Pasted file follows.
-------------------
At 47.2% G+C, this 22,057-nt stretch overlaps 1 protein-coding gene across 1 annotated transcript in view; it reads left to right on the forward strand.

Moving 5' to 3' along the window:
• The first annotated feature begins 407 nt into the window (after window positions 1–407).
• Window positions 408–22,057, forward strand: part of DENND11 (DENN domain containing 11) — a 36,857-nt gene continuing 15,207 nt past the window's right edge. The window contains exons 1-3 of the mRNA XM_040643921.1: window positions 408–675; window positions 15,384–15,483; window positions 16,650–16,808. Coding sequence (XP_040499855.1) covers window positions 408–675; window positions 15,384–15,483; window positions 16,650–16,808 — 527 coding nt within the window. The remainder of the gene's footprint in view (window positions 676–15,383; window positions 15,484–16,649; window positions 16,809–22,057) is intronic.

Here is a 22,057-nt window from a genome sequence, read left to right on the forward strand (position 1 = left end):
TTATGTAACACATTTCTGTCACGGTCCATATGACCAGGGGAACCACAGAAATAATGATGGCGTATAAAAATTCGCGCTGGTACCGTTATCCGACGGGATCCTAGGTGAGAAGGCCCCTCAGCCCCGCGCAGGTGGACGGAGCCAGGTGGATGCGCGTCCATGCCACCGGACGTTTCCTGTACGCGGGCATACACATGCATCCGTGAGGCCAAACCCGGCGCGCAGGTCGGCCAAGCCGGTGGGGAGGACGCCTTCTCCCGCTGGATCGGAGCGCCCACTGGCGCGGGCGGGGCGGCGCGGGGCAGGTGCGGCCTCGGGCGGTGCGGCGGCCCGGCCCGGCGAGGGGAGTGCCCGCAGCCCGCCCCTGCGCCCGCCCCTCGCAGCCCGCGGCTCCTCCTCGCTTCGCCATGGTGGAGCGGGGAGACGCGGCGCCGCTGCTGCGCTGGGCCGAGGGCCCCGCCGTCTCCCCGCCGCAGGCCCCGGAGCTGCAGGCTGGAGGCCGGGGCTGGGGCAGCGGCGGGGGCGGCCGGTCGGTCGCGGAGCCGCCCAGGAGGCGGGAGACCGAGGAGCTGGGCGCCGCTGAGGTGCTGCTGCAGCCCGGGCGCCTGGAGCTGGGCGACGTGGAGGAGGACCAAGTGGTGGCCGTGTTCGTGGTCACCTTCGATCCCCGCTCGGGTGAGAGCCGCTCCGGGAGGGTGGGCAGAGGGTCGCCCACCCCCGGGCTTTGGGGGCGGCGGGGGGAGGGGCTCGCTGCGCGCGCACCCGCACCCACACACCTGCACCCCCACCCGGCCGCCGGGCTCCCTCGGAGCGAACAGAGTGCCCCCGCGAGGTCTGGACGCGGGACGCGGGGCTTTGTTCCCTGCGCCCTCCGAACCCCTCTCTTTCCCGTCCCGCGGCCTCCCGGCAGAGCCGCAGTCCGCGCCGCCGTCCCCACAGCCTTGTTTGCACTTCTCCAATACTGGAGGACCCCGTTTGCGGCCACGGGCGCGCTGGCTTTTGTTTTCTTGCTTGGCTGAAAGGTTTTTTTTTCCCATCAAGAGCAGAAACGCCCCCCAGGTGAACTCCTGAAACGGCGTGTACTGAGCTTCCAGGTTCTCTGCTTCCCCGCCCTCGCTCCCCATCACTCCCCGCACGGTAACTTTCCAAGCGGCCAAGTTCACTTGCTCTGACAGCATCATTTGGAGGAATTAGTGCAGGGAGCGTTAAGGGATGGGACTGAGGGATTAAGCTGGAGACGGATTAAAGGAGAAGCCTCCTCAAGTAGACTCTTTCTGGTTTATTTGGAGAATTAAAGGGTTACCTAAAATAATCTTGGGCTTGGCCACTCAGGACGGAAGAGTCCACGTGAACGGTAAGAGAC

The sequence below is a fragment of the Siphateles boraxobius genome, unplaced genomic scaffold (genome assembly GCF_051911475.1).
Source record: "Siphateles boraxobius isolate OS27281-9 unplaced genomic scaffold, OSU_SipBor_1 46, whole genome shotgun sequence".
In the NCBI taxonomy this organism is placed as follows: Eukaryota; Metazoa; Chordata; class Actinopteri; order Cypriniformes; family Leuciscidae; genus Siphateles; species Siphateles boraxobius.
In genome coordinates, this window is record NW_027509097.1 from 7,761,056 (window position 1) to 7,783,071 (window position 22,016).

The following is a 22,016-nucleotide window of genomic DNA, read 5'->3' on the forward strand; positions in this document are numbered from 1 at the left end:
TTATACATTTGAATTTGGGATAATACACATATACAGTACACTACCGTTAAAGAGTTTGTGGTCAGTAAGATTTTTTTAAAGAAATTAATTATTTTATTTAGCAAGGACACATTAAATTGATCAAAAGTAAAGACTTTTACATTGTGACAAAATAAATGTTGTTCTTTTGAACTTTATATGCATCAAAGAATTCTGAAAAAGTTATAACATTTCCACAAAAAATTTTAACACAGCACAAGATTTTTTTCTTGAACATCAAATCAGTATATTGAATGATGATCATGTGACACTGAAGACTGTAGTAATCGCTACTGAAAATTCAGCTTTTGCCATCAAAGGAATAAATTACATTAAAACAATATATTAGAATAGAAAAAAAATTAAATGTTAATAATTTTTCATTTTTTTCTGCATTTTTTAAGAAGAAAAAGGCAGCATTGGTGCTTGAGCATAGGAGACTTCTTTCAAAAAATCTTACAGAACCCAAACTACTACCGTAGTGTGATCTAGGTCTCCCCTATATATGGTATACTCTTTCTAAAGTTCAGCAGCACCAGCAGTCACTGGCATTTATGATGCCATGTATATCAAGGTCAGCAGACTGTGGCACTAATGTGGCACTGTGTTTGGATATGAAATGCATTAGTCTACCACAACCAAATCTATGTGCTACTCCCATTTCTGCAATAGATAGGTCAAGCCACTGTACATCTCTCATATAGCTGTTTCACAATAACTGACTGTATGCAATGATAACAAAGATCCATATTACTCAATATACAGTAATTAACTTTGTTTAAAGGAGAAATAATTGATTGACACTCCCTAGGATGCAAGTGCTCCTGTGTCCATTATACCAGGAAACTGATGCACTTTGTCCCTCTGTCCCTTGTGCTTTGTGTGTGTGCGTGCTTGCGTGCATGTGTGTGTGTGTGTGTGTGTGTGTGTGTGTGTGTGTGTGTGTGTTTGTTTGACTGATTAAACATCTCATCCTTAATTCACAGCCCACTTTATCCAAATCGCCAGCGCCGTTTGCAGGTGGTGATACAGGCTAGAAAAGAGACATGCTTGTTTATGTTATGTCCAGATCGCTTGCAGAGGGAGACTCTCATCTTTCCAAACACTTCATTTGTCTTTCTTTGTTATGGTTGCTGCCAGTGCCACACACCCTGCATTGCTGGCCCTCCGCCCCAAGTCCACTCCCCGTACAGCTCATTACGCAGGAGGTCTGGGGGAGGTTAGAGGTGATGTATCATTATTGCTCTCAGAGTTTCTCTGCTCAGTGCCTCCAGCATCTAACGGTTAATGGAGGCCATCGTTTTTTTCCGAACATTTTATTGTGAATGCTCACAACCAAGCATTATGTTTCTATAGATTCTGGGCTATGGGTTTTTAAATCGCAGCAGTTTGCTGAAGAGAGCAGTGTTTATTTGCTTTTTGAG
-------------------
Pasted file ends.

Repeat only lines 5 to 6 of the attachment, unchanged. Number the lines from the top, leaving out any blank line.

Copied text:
Here is a 22,057-nt window from a genome sequence, read left to right on the forward strand (position 1 = left end):
TTATGTAACACATTTCTGTCACGGTCCATATGACCAGGGGAACCACAGAAATAATGATGGCGTATAAAAATTCGCGCTGGTACCGTTATCCGACGGGATCCTAGGTGAGAAGGCCCCTCAGCCCCGCGCAGGTGGACGGAGCCAGGTGGATGCGCGTCCATGCCACCGGACGTTTCCTGTACGCGGGCATACACATGCATCCGTGAGGCCAAACCCGGCGCGCAGGTCGGCCAAGCCGGTGGGGAGGACGCCTTCTCCCGCTGGATCGGAGCGCCCACTGGCGCGGGCGGGGCGGCGCGGGGCAGGTGCGGCCTCGGGCGGTGCGGCGGCCCGGCCCGGCGAGGGGAGTGCCCGCAGCCCGCCCCTGCGCCCGCCCCTCGCAGCCCGCGGCTCCTCCTCGCTTCGCCATGGTGGAGCGGGGAGACGCGGCGCCGCTGCTGCGCTGGGCCGAGGGCCCCGCCGTCTCCCCGCCGCAGGCCCCGGAGCTGCAGGCTGGAGGCCGGGGCTGGGGCAGCGGCGGGGGCGGCCGGTCGGTCGCGGAGCCGCCCAGGAGGCGGGAGACCGAGGAGCTGGGCGCCGCTGAGGTGCTGCTGCAGCCCGGGCGCCTGGAGCTGGGCGACGTGGAGGAGGACCAAGTGGTGGCCGTGTTCGTGGTCACCTTCGATCCCCGCTCGGGTGAGAGCCGCTCCGGGAGGGTGGGCAGAGGGTCGCCCACCCCCGGGCTTTGGGGGCGGCGGGGGGAGGGGCTCGCTGCGCGCGCACCCGCACCCACACACCTGCACCCCCACCCGGCCGCCGGGCTCCCTCGGAGCGAACAGAGTGCCCCCGCGAGGTCTGGACGCGGGACGCGGGGCTTTGTTCCCTGCGCCCTCCGAACCCCTCTCTTTCCCGTCCCGCGGCCTCCCGGCAGAGCCGCAGTCCGCGCCGCCGTCCCCACAGCCTTGTTTGCACTTCTCCAATACTGGAGGACCCCGTTTGCGGCCACGGGCGCGCTGGCTTTTGTTTTCTTGCTTGGCTGAAAGGTTTTTTTTTCCCATCAAGAGCAGAAACGCCCCCCAGGTGAACTCCTGAAACGGCGTGTACTGAGCTTCCAGGTTCTCTGCTTCCCCGCCCTCGCTCCCCATCACTCCCCGCACGGTAACTTTCCAAGCGGCCAAGTTCACTTGCTCTGACAGCATCATTTGGAGGAATTAGTGCAGGGAGCGTTAAGGGATGGGACTGAGGGATTAAGCTGGAGACGGATTAAAGGAGAAGCCTCCTCAAGTAGACTCTTTCTGGTTTATTTGGAGAATTAAAGGGTTACCTAAAATAATCTTGGGCTTGGCCACTCAGGACGGAAGAGTCCACGTGAACGGTAAGAGAC